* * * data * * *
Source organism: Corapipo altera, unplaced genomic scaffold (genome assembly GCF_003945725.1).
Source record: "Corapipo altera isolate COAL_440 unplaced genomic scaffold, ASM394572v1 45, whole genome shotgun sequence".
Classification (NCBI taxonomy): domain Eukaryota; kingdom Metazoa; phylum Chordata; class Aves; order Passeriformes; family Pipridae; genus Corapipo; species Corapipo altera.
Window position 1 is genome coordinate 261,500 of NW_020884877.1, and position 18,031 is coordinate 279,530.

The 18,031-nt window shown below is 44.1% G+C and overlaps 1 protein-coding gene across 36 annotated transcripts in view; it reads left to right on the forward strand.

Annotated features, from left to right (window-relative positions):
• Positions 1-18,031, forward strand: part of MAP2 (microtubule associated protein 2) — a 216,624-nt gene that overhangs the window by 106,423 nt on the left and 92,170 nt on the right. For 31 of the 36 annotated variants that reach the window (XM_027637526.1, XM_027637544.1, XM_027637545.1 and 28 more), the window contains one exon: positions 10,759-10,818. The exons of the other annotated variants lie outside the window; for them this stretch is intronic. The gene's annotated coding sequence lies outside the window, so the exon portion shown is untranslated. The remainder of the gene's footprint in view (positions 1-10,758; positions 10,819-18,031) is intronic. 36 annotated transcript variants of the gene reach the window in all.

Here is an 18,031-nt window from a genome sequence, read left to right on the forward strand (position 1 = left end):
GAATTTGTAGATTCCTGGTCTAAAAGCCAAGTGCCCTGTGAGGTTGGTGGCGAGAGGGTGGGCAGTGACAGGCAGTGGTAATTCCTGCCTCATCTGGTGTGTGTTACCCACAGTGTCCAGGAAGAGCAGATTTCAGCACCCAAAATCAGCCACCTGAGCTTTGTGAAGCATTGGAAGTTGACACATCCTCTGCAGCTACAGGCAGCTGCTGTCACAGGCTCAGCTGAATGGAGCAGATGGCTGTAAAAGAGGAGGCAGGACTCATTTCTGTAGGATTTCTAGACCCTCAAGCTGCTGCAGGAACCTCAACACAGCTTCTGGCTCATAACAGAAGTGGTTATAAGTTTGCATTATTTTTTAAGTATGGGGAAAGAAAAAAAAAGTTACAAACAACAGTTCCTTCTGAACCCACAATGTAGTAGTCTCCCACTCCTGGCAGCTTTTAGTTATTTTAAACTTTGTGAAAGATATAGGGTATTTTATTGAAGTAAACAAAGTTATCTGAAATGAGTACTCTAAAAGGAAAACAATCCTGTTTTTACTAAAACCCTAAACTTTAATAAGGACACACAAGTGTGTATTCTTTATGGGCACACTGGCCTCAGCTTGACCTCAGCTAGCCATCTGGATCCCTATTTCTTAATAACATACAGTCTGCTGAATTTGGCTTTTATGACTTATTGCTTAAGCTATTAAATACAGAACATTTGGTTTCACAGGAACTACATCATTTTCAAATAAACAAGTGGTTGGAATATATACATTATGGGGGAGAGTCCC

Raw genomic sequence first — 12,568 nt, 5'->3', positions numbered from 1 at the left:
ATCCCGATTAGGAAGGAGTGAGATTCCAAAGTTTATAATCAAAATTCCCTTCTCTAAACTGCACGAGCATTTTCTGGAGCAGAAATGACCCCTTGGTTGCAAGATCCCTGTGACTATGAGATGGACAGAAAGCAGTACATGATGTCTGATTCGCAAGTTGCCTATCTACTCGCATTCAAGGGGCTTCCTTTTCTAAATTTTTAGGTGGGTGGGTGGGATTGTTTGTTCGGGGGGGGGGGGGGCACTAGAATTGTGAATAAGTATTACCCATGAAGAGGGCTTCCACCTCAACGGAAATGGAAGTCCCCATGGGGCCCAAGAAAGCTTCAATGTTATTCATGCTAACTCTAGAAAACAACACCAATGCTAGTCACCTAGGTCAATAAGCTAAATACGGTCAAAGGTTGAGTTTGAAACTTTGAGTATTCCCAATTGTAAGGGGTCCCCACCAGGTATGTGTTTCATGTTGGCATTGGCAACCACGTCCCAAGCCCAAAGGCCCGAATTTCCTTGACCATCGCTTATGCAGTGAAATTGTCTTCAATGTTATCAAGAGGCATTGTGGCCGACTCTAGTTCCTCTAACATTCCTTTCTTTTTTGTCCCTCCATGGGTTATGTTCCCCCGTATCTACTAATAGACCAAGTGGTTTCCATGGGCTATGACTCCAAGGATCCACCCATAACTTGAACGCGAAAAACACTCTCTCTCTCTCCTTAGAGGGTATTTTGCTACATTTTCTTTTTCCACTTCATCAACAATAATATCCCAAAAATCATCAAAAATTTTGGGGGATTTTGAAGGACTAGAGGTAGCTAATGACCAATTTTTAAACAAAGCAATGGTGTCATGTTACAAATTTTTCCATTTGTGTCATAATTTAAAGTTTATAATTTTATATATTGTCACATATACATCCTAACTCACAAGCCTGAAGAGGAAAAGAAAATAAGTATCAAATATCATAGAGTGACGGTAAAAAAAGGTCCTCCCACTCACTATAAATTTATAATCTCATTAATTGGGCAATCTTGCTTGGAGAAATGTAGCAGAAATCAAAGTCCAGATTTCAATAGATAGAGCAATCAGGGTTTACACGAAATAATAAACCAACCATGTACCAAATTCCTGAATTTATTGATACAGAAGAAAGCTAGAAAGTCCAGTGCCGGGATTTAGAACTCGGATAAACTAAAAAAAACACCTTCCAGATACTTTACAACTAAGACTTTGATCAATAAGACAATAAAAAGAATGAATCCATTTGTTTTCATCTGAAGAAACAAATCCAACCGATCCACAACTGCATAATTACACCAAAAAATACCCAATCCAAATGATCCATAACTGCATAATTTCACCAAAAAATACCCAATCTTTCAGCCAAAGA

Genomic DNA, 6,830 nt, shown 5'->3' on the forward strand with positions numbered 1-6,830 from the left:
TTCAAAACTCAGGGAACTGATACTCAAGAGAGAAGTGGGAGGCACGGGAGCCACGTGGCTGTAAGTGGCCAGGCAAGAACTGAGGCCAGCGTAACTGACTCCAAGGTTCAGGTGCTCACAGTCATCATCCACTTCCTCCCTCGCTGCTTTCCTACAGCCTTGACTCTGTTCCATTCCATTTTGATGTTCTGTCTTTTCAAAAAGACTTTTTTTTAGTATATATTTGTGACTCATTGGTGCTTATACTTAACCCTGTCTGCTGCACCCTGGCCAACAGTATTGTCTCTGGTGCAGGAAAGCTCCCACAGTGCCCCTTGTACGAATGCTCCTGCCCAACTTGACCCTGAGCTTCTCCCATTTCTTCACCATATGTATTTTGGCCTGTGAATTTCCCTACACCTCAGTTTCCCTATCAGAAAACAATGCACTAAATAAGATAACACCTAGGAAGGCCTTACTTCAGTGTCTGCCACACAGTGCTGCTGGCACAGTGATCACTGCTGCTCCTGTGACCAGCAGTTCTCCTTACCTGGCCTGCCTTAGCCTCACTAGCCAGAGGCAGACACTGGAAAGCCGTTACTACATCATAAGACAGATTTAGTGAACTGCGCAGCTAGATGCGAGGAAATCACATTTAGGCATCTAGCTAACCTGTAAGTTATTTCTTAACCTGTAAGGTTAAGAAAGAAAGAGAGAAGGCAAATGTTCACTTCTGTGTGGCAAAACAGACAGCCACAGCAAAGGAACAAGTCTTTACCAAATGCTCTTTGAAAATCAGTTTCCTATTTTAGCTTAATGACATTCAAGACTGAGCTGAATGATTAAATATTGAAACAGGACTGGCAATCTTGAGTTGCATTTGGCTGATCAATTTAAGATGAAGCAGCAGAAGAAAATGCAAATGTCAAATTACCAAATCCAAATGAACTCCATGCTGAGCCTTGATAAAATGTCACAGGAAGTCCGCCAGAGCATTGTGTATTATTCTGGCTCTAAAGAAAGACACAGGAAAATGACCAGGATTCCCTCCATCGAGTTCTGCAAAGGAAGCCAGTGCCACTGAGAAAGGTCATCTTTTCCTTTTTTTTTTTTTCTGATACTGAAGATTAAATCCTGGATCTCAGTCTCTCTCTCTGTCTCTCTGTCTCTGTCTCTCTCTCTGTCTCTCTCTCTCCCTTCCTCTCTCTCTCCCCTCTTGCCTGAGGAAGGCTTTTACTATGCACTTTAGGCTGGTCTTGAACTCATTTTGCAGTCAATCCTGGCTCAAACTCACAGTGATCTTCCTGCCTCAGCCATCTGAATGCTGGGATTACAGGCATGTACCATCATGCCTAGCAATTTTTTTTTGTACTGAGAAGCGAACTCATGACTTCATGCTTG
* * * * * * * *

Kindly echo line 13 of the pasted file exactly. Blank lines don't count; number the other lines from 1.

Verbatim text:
TTCAAAACTCAGGGAACTGATACTCAAGAGAGAAGTGGGAGGCACGGGAGCCACGTGGCTGTAAGTGGCCAGGCAAGAACTGAGGCCAGCGTAACTGACTCCAAGGTTCAGGTGCTCACAGTCATCATCCACTTCCTCCCTCGCTGCTTTCCTACAGCCTTGACTCTGTTCCATTCCATTTTGATGTTCTGTCTTTTCAAAAAGACTTTTTTTTAGTATATATTTGTGACTCATTGGTGCTTATACTTAACCCTGTCTGCTGCACCCTGGCCAACAGTATTGTCTCTGGTGCAGGAAAGCTCCCACAGTGCCCCTTGTACGAATGCTCCTGCCCAACTTGACCCTGAGCTTCTCCCATTTCTTCACCATATGTATTTTGGCCTGTGAATTTCCCTACACCTCAGTTTCCCTATCAGAAAACAATGCACTAAATAAGATAACACCTAGGAAGGCCTTACTTCAGTGTCTGCCACACAGTGCTGCTGGCACAGTGATCACTGCTGCTCCTGTGACCAGCAGTTCTCCTTACCTGGCCTGCCTTAGCCTCACTAGCCAGAGGCAGACACTGGAAAGCCGTTACTACATCATAAGACAGATTTAGTGAACTGCGCAGCTAGATGCGAGGAAATCACATTTAGGCATCTAGCTAACCTGTAAGTTATTTCTTAACCTGTAAGGTTAAGAAAGAAAGAGAGAAGGCAAATGTTCACTTCTGTGTGGCAAAACAGACAGCCACAGCAAAGGAACAAGTCTTTACCAAATGCTCTTTGAAAATCAGTTTCCTATTTTAGCTTAATGACATTCAAGACTGAGCTGAATGATTAAATATTGAAACAGGACTGGCAATCTTGAGTTGCATTTGGCTGATCAATTTAAGATGAAGCAGCAGAAGAAAATGCAAATGTCAAATTACCAAATCCAAATGAACTCCATGCTGAGCCTTGATAAAATGTCACAGGAAGTCCGCCAGAGCATTGTGTATTATTCTGGCTCTAAAGAAAGACACAGGAAAATGACCAGGATTCCCTCCATCGAGTTCTGCAAAGGAAGCCAGTGCCACTGAGAAAGGTCATCTTTTCCTTTTTTTTTTTTTCTGATACTGAAGATTAAATCCTGGATCTCAGTCTCTCTCTCTGTCTCTCTGTCTCTGTCTCTCTCTCTGTCTCTCTCTCTCCCTTCCTCTCTCTCTCCCCTCTTGCCTGAGGAAGGCTTTTACTATGCACTTTAGGCTGGTCTTGAACTCATTTTGCAGTCAATCCTGGCTCAAACTCACAGTGATCTTCCTGCCTCAGCCATCTGAATGCTGGGATTACAGGCATGTACCATCATGCCTAGCAATTTTTTTTTGTACTGAGAAGCGAACTCATGACTTCATGCTTG